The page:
Digging Deeper into Hedgerow Wildlife

by | Aug 15, 2022 | News | 0 comments

Hedgerows are absolutely teeming with wildlife; one study in particular found 2,070 different species in a single stretch of 85 metres! The importance of the hedgerow network to the country simply cannot be overstated, especially since there is a worrying decline in wildlife going on at the moment. Amongst all the other benefits that hedgerows have to offer us, they can provide us with three primary excellent services for wildlife.

Helping wildlife

Hedgerows provide wildlife with a physical home

Many animals, including dormice, hibernating hedgehogs, and nesting birds, as well as insects such as butterflies and beetles, live within hedgerows. As much as 70% of the landscape in the UK is farmland, with hedgerows being one of the last remaining semi-natural habitats that are available to wildlife. As a result, many of these farmland species have been relegated to hedgerows.

Hedgerows are a brilliant complementary habitat

Hedgerows can still contribute vital resources to species that might not make it their home. For instance, many species will utilise hedgerows for food, including flowers, leaves, insects, berries, or small mammals. Some species will also rely on hedgerows for shelter from the elements or predators while they are out foraging.

Hedgerows are a way to connect the surrounding landscape

Hedgerows also enable wildlife to move between the surrounding landscape. They connect populations of wildlife that might otherwise be vulnerable or isolated. In this way they encourage the proliferation of wildlife and an increase in the connections between different species.

Specific wildlife

Hedgerows and bats

Bats will typically use hedgerows as their feeding sites, exploiting the larger population of flying insects. They will also use them in order to travel to other feeding sites from their roosts. For bats that have limited echo location capabilities, such as the Pipistrelle, having a proper network of sufficiently connected hedgerows near to their roosts is highly important.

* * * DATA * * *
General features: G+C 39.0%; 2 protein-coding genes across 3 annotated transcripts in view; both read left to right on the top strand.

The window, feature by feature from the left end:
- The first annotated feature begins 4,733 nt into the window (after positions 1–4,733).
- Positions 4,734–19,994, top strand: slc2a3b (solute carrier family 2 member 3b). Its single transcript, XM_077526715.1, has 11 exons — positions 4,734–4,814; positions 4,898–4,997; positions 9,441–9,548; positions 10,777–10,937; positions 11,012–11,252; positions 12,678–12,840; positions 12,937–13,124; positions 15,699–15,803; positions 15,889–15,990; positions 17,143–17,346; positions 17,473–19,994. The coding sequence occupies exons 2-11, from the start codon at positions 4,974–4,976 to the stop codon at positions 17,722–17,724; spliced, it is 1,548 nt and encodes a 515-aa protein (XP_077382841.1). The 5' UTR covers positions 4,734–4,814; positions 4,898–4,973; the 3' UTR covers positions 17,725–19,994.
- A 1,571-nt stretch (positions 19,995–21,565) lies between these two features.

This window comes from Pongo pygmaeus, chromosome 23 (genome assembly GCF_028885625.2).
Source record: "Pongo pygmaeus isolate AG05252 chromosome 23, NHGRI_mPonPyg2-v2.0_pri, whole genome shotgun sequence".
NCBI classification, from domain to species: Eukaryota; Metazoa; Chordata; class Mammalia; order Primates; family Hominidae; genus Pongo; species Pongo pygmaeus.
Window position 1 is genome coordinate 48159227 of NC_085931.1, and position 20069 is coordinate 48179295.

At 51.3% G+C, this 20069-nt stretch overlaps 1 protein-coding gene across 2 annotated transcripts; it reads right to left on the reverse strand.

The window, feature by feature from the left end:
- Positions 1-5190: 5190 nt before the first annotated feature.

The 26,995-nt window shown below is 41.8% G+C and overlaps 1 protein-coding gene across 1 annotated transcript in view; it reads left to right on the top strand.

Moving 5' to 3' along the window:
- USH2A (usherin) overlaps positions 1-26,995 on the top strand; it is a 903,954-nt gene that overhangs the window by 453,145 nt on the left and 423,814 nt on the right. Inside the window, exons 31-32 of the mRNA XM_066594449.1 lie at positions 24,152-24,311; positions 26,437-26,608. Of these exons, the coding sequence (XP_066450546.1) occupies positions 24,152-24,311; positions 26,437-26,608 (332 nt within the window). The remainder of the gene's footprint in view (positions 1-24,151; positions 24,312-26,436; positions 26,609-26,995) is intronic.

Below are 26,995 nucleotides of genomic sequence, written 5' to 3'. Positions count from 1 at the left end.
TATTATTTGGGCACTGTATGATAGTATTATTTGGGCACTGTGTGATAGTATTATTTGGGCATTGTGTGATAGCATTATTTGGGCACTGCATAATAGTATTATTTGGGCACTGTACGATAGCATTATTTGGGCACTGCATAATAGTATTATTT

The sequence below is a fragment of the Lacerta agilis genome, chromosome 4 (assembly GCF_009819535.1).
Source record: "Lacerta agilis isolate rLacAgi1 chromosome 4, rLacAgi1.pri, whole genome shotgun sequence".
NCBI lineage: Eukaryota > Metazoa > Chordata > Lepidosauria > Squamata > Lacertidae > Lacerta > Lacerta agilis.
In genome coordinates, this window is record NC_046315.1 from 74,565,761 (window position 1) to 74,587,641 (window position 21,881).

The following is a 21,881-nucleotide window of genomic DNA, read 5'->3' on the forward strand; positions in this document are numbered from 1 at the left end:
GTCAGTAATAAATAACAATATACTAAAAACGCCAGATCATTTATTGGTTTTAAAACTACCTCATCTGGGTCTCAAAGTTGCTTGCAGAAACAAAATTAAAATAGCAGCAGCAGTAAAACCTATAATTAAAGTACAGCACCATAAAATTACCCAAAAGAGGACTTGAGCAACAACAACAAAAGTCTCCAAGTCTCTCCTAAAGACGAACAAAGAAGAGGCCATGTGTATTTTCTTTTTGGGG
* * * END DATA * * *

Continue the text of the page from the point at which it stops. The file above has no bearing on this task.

Hedgerow trees can also make valuable roosting sites for various species of bat which choose to live in the crevices of the bark or in rot holes.

Hedgerows and birds

Hedgerows are massively important for the native birds of Britain. They provide nesting, feeding, and roosting opportunities that might otherwise be scarce within the agricultural landscape. As much as 16 of the 19 different birds included within the Farmland Bird Index have been associated with hedgerows, and 10 of these use hedgerows for their primary habitat.

The number of individual birds and bird species will tend to increase with the size of the hedge. The base of a hedge is really important for many species of nesting bird. A dense hedge that has good cover, especially in the lower metre of a hedge, tends to increase the population size of birds. Hedge height is also important because taller hedges tend to support a greater amount of nesting pairs and bird diversity. This could likely be because of  a reduction in the chance of predation that these birds experience by making sure that they are living in these places.

Readyhedge are a responsible and ethical nursery, situated in the south of Worcestershire. We specialise in growing instant hedging in metre-long lengths, available in either Readyhedge bags or Readyhedge troughs. The heights of our hedges range from 30cm tall up to 200cm tall, and we offer a great, diverse range of hedges for your availability.

If you want more information about who we are, what we do and how we can help you grow the most beautiful of hedges, then take a look at our website www.readyhedgeltd.com or give us a call on 01386 750 585 for any advice you may need – we would be very happy to help you out!